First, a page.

Inheritance Tax Planning – the 7-year rule

Inheritance Tax Planning – the 7-year rule

Over the course of our lives, we all build up property and assets. When we die, once our estate reaches a certain level, it becomes subject to Inheritance Tax (IHT) Inheritance Tax receipts for the 2021/22 financial year exceeded £6bn for the first time. This is an increase of 18% on the previous year and has been driven partly by the freezing of the IHT threshold and partly by the increase in the value of estates, partly driven by record increases in house prices.

All this means that failure to properly plan for the future and to take steps to mitigate the effects of IHT on your estate will cost you dear in the long run.

There are, of course, different reliefs and allowances available to help off-set the impact of IHT. However, taking advantage of these can involve some careful, advance planning.

One of the important elements of IHT relief is the ability to make large gifts which will not attract IHT provided you survive for seven years after making the gift. Popularly known as the 7-year rule, this relief is correctly known as taper relief by HMRC.

How does taper relief work?

Taper relief applies to gifts made by someone who has died in the seven years prior to their death. Before taper relief can be claimed, there are certain criteria that have to be met. One of these is that the value of the gifts must exceed the IHT threshold, currently £325,000. Taper relief only applies to gifts and these are counted first for IHT before the remainder of the estate. The main thrust of this is that if you survive for more than seven years after your death, the gifts do not count towards your estate at all.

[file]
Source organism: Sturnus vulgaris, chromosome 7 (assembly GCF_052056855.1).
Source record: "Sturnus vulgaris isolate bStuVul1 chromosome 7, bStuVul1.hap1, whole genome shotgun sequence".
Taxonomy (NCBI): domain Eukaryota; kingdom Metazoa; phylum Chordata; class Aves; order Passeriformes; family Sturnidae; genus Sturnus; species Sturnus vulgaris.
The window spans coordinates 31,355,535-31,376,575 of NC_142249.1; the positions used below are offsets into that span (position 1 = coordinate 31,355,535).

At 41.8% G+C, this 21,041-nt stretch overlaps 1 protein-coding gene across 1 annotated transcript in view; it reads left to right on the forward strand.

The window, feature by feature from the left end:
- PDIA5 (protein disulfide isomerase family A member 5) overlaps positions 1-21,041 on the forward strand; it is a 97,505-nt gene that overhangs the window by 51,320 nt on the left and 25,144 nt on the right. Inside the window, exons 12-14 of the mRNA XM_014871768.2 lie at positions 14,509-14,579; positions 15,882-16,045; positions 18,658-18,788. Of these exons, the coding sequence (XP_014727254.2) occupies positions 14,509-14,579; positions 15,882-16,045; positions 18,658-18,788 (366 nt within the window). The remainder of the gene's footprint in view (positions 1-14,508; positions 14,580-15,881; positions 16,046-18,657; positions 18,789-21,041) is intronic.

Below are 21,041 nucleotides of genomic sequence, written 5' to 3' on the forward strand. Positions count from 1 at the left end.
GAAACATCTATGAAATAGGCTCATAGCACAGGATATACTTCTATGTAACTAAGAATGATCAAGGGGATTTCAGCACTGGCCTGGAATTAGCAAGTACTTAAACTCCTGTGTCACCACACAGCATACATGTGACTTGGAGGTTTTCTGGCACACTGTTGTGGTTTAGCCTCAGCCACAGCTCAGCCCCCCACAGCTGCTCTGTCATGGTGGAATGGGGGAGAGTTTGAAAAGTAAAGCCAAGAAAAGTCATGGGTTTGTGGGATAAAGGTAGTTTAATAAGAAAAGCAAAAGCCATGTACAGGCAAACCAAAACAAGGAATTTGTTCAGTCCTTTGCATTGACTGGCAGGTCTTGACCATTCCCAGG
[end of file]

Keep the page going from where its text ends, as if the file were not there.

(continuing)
What if you die before 7 years have passed?

There are still advantages to be gained even if you do not manage to survive for the entire seven years. A sliding scale is applied which increases the relief the longer you survive after making the gift. The following table sets out the range of relief and rates applicable:

Number of years between date of gift and deathTax due
0 – 3 years40%
3 – 4 years32%
4 – 5 years24%
5 – 6 years16%
6 – 7 years8%
7 years or more0%

The clear message with this is that the earlier you make the gift, the better the chance that you will survive the required seven years.

Using taper relief as part of your Inheritance Tax planning

Clearly tape relief is just one element of IHT planning. There are a number of other options available to help mitigate the impact of Inheritance Tax payable on your estate. However, to take full advantage of the various reliefs and allowances available takes careful planning which starts with drawing up your Will.

If you would like any help or advice in respect of Inheritance Tax mitigation and planning or to discuss making or reviewing your Will, please contact Stacey Parker at 01383 629720 or email Stacey by clicking here.

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